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Eight Tips To Understand and Remember What You Read — Especially As You Read Nonfiction

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Despite Insta­gram, YouTube, Face­book, Twit­ter, and tele­vi­sion, (or per­haps pre­cise­ly because of all of them) tra­di­tion­al read­ing is still an impor­tant skill. Whether it is mag­a­zines, pro­fes­sion­al man­u­als or fas­ci­nat­ing books, peo­ple still need to read, now and in years ahead. And much of it is non­fic­tion mate­r­i­al, where it’s impor­tant to real­ly under­stand and then remem­ber what you are read­ing.

An unfor­tu­nate rea­son why many peo­ple don’t read much these days is that they don’t read well. Read­ing, for them, is slow, hard work and they don’t remem­ber as much as they should. They often have to read some­thing sev­er­al times before they under­stand and remem­ber what they read.

Why? You would think that every­one learns how to read well at school. Schools do try, but I work with mid­dle-school teach­ers and they tell me that many stu­dents are 2–3 years behind grade lev­el in read­ing pro­fi­cien­cy. Some of the blame can be placed on fads for teach­ing read­ing, such as phon­ics and “whole lan­guage,” which some­times are pro­mot­ed in shal­low ways that don’t respect the need for both approach­es. And much of the blame can be laid at the feet of par­ents who set poor exam­ples and, of course, on the young­sters who are too dis­tract­ed by social media and tele­vi­sion to learn how to read well.

Now the good news. For any­one who missed out on good read­ing skills, it is not too late to improve now. I sum­ma­rize below what I think it takes to read with good speed and com­pre­hen­sion. Read the rest of this entry »

Helping bridge neuroscience and education: 30+ experts debunk the theory of fixed, rigid “learning styles”


No evi­dence to back idea of learn­ing styles (OpEd in The Guardian co-authored by 30+ neu­ro­sci­en­tists and psy­chol­o­gists):

There is wide­spread inter­est among teach­ers in the use of neu­ro­sci­en­tif­ic research find­ings in edu­ca­tion­al prac­tice. How­ev­er, there are also mis­con­cep­tions and myths that are sup­pos­ed­ly based on sound neu­ro­science that are preva­lent in our schools. We wish to draw atten­tion to this prob­lem by focus­ing on an edu­ca­tion­al prac­tice sup­pos­ed­ly based on neu­ro­science that lacks suf­fi­cient evi­dence Read the rest of this entry »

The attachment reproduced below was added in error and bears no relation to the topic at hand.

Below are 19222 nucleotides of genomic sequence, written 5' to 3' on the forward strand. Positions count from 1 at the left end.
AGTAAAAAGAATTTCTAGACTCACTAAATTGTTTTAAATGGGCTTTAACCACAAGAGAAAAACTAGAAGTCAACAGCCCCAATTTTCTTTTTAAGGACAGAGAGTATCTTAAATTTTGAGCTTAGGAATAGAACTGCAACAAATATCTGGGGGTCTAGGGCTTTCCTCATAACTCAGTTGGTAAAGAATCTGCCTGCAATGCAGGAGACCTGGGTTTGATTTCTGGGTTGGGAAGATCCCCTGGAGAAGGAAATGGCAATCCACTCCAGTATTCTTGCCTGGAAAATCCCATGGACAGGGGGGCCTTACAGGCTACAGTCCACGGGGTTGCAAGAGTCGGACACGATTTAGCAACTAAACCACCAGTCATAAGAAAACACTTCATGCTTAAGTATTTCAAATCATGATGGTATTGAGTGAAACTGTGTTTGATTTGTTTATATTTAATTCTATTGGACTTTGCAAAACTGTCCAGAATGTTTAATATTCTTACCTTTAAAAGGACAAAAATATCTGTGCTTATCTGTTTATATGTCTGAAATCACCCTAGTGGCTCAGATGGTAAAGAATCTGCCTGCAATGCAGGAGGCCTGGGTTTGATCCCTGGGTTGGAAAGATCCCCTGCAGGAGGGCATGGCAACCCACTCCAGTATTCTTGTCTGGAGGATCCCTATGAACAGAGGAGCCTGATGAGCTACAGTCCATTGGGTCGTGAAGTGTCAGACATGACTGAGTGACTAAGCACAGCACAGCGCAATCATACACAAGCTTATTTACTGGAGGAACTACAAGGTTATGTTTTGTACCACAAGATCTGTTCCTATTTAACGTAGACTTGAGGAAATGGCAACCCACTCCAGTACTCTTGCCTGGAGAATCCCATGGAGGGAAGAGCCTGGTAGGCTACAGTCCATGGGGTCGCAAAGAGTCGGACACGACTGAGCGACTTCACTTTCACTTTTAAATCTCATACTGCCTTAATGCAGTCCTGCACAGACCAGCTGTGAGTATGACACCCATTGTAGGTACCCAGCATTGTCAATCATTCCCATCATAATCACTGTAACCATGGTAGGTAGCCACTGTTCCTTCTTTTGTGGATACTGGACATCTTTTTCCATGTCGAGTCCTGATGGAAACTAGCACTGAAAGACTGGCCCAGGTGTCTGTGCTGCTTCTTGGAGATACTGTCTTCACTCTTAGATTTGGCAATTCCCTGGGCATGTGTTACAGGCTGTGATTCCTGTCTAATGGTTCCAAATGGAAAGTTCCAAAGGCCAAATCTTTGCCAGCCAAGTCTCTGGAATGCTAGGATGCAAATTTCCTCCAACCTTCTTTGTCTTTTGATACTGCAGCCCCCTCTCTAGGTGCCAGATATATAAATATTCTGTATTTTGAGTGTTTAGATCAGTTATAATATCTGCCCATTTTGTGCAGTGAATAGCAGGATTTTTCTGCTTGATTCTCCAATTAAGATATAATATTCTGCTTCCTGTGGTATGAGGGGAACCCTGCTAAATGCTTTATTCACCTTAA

ADHD @ high schools: Clear mismatch between the Evidence and the Practice

Study: High School­ers with ADHD Receiv­ing Few Evi­dence-Based Sup­ports (Edu­ca­tion Week):

A lit­tle over half of high school stu­dents with atten­tion deficit hyper­ac­tiv­i­ty dis­or­der are receiv­ing some kind of ser­vices from their schools, such as addi­tion­al time on tests or extend­ed time to com­plete home­work assign­ments, a recent study finds. But those par­tic­u­lar sup­ports have no report­ed effec­tive­ness in improv­ing the aca­d­e­m­ic per­for­mance of stu­dents with ADHD, accord­ing to the study pub­lished Read the rest of this entry »

Our culture seems obsessed with violent sports…Don’t mess with a brain!”

Ques­tion by Janet:
Giv­en the grow­ing con­cern about sports-relat­ed con­cus­sions, what do you think schools should be doing? abol­ish or severe­ly reduce var­si­ty teams? spon­sor only “safe” sports? Is there research on how con­cus­sions may inter­fere with learn­ing and aca­d­e­m­ic results?

Robert_Sylwester

Answer by Dr. Robert Syl­west­er:
I don’t know how to respond respon­si­bly to your ques­tion, except that I share what I think are your con­cerns. Our cul­ture seems obsessed with vio­lent sports (and per­haps mak­ing sports that aren’t nec­es­sar­i­ly vio­lent into becom­ing vio­lent). To be frank, as much as I enjoy watch­ing sports, I’m pleased that none of our grand­chil­dren have got­ten into any of the more vio­lent school-lev­el sports.

I expect that changes will occur, and they’e over­due. Don’t mess with a brain!

> Read full tran­script of Q&A with Prof. Syl­west­er
> Read full Q&A series
> Read The Sharp­Brains Guide to Brain Fit­ness

Brain Study Links Emotional Self-Regulation and Math Performance

Brain Study Points to Poten­tial Treat­ments for Math Anx­i­ety (Edu­ca­tion Week):

  • The study, pub­lished this morn­ing in the jour­nal Cere­bral Cor­tex, is a con­tin­u­a­tion of work on high­ly math-anx­ious peo­ple being con­duct­ed by Sian L. Beilock, asso­ciate psy­chol­o­gy pro­fes­sor at the Uni­ver­si­ty of Chica­go, and doc­tor­al can­di­date Ian M. Lyons. In pri­or research, Beilock has found that just the thought of doing math prob­lems can trig­ger stress respons­es in peo­ple with math anx­i­ety, and adult teach­ers can pass their trep­i­da­tion about math on to their stu­dents.” Read the rest of this entry »

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